According to a study by the U.S. Bureau of Labor Statistics on average earnings as correlated with education levels, those with a master’s degree or above make anywhere from 10 to 25 thousand dollars or above more than those with a bachelor’s degree.
So if you’re a CHS student who doesn’t think being in debt for the next 20 years after college is a great idea, or if you hope to maybe pursue a master’s or professional degree, take a look at statistics: put your money where the money is.

Let’s suppose that two Churchill alumns enter their first job interview. You are the supervisor of one of it’s important departments, and you want to hire the best candidate for a vacant position. They pretty much have the same likeable traits in an employee, and while they each attained the same degree, they received two different levels of education.

The supervisor asks both candidates about their educational backgrounds. Student #1 says they went to Brown and simply got an undergraduate degree. Student #2, however, says they went to the University of Maryland, Baltimore College, then was accepted to a top graduate program Brown, achieving a Master’s Degree. Which student are you going to hire?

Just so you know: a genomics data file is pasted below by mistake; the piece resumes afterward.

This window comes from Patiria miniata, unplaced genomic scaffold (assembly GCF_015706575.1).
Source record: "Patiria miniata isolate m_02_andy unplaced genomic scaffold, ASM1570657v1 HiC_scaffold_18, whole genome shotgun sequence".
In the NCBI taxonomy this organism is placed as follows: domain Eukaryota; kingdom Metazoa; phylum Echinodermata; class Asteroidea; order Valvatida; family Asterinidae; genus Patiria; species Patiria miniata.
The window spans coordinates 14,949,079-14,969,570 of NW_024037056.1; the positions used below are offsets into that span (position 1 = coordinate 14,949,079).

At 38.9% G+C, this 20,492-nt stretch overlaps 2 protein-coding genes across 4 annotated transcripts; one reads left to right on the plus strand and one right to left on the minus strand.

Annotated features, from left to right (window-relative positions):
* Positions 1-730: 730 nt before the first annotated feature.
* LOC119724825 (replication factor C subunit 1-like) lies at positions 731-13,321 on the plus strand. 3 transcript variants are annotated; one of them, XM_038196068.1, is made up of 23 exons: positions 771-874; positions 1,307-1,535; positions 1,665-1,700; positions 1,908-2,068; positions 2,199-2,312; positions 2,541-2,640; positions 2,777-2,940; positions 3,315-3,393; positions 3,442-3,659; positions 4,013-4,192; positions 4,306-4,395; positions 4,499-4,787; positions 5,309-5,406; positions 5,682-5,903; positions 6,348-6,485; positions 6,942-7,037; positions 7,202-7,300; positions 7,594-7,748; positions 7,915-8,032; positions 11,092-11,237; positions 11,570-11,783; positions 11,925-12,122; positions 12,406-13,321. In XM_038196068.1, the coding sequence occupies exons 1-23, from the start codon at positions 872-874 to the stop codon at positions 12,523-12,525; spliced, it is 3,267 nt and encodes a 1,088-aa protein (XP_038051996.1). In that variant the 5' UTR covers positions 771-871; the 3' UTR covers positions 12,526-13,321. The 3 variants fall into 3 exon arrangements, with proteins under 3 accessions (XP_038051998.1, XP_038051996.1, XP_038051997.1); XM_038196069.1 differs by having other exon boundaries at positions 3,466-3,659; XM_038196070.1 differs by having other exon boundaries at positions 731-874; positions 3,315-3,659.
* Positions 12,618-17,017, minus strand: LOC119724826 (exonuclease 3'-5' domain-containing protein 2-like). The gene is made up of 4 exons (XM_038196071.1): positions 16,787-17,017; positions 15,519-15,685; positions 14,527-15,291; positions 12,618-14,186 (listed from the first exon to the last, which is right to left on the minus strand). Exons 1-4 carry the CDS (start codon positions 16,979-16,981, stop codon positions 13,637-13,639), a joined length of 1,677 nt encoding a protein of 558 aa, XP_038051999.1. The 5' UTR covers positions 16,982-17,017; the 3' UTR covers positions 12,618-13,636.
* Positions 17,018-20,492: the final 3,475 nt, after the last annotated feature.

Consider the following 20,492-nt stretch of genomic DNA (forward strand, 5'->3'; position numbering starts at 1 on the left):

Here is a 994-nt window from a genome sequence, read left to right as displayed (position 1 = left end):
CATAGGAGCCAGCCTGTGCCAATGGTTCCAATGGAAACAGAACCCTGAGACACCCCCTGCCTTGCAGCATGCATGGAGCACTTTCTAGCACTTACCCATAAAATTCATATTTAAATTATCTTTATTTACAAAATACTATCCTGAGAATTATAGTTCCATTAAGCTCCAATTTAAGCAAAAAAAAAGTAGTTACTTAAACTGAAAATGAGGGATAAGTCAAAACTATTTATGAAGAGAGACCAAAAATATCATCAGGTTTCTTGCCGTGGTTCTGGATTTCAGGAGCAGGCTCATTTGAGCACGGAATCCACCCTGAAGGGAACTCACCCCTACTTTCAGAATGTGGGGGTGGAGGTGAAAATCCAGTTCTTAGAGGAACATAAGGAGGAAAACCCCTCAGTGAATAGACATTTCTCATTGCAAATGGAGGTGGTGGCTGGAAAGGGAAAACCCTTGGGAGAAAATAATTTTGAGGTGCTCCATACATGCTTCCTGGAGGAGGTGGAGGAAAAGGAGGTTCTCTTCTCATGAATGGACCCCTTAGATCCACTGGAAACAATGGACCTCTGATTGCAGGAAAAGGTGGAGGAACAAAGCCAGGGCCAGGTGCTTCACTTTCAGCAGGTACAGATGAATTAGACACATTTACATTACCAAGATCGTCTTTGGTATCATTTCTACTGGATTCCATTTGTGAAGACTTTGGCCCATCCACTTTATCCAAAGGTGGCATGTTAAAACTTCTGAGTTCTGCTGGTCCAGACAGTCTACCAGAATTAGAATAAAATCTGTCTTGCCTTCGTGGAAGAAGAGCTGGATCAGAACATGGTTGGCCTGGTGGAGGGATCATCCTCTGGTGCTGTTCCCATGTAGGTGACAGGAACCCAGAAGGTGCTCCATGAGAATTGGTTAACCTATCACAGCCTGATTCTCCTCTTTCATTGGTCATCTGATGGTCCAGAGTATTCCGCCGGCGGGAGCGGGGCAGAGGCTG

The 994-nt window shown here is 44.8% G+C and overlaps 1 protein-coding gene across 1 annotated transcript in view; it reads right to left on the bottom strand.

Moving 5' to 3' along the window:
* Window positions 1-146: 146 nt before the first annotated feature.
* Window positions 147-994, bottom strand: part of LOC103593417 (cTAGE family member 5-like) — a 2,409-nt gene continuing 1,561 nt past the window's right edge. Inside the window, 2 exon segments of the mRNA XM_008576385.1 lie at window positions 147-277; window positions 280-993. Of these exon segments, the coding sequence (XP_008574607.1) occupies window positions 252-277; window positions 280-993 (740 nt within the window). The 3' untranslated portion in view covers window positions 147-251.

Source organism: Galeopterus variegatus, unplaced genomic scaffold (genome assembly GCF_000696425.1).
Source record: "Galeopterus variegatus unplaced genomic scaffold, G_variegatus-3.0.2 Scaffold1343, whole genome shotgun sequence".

Student #2 was able to achieve their undergraduate degree by paying in-state tuition on top of various merit scholarships. Student #2 was the “smart” CHS freshman that everyone believed would attend an ivy straight out of graduation. When Student #2 committed to attending UMBC, Student #1 laughed at her decision and wondered what options it would give her. Fast forward a few years, and Student #2 gets the job. Today, Student #2 makes 25 thousand dollars more a year on average than Student #1, and Student #2 will have the option of sending her children to their undergraduate and graduate schools of their choosing.

Competitive private universities aren’t likely to change their tuitions any time soon. Students from middle-income families, however, can learn to manipulate the standing system. So, CHS students, don’t look up or down on another student because of where they choose to go for their undergraduate degree. Know that most of us can’t pay 70 thousand a year, and if you do find yourself in that boat, be more like Student #2.

Put your money where the money is.